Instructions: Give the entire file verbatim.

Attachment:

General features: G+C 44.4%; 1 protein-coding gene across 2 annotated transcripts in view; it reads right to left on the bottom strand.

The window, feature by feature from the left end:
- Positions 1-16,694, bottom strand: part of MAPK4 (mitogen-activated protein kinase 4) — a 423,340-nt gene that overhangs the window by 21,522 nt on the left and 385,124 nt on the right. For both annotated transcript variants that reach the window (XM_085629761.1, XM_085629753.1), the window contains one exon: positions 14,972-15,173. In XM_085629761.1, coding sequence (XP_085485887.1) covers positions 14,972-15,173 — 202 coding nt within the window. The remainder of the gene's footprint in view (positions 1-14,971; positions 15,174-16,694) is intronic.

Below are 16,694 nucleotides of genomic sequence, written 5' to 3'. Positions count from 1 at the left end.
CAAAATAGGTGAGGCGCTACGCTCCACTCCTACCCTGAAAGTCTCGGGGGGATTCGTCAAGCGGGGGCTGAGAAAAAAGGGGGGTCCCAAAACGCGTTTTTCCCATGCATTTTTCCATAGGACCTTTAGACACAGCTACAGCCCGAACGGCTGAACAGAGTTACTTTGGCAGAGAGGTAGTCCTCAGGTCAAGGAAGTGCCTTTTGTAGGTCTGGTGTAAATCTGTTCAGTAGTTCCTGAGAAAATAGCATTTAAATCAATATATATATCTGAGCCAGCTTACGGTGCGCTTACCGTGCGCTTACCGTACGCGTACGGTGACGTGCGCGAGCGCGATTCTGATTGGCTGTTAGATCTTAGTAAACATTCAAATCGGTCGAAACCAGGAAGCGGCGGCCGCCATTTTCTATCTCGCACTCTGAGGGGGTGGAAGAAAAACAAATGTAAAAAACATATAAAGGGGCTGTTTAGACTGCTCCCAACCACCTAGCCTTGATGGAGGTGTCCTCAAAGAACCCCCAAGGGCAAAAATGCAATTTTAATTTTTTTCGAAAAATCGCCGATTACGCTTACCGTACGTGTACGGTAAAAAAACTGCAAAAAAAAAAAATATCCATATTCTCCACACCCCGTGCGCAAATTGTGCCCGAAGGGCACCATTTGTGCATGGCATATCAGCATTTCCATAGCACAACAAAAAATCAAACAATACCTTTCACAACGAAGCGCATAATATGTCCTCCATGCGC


General features: G+C 44.4%; 1 protein-coding gene across 2 annotated transcripts in view; it reads right to left on the bottom strand.

The window, feature by feature from the left end:
- Positions 1-16,694, bottom strand: part of MAPK4 (mitogen-activated protein kinase 4) — a 423,340-nt gene that overhangs the window by 21,522 nt on the left and 385,124 nt on the right. For both annotated transcript variants that reach the window (XM_085629761.1, XM_085629753.1), the window contains one exon: positions 14,972-15,173. In XM_085629761.1, coding sequence (XP_085485887.1) covers positions 14,972-15,173 — 202 coding nt within the window. The remainder of the gene's footprint in view (positions 1-14,971; positions 15,174-16,694) is intronic.

Below are 16,694 nucleotides of genomic sequence, written 5' to 3'. Positions count from 1 at the left end.
CAAAATAGGTGAGGCGCTACGCTCCACTCCTACCCTGAAAGTCTCGGGGGGATTCGTCAAGCGGGGGCTGAGAAAAAAGGGGGGTCCCAAAACGCGTTTTTCCCATGCATTTTTCCATAGGACCTTTAGACACAGCTACAGCCCGAACGGCTGAACAGAGTTACTTTGGCAGAGAGGTAGTCCTCAGGTCAAGGAAGTGCCTTTTGTAGGTCTGGTGTAAATCTGTTCAGTAGTTCCTGAGAAAATAGCATTTAAATCAATATATATATCTGAGCCAGCTTACGGTGCGCTTACCGTGCGCTTACCGTACGCGTACGGTGACGTGCGCGAGCGCGATTCTGATTGGCTGTTAGATCTTAGTAAACATTCAAATCGGTCGAAACCAGGAAGCGGCGGCCGCCATTTTCTATCTCGCACTCTGAGGGGGTGGAAGAAAAACAAATGTAAAAAACATATAAAGGGGCTGTTTAGACTGCTCCCAACCACCTAGCCTTGATGGAGGTGTCCTCAAAGAACCCCCAAGGGCAAAAATGCAATTTTAATTTTTTTCGAAAAATCGCCGATTACGCTTACCGTACGTGTACGGTAAAAAAACTGCAAAAAAAAAAAATATCCATATTCTCCACACCCCGTGCGCAAATTGTGCCCGAAGGGCACCATTTGTGCATGGCATATCAGCATTTCCATAGCACAACAAAAAATCAAACAATACCTTTCACAACGAAGCGCATAATATGTCCTCCATGCGC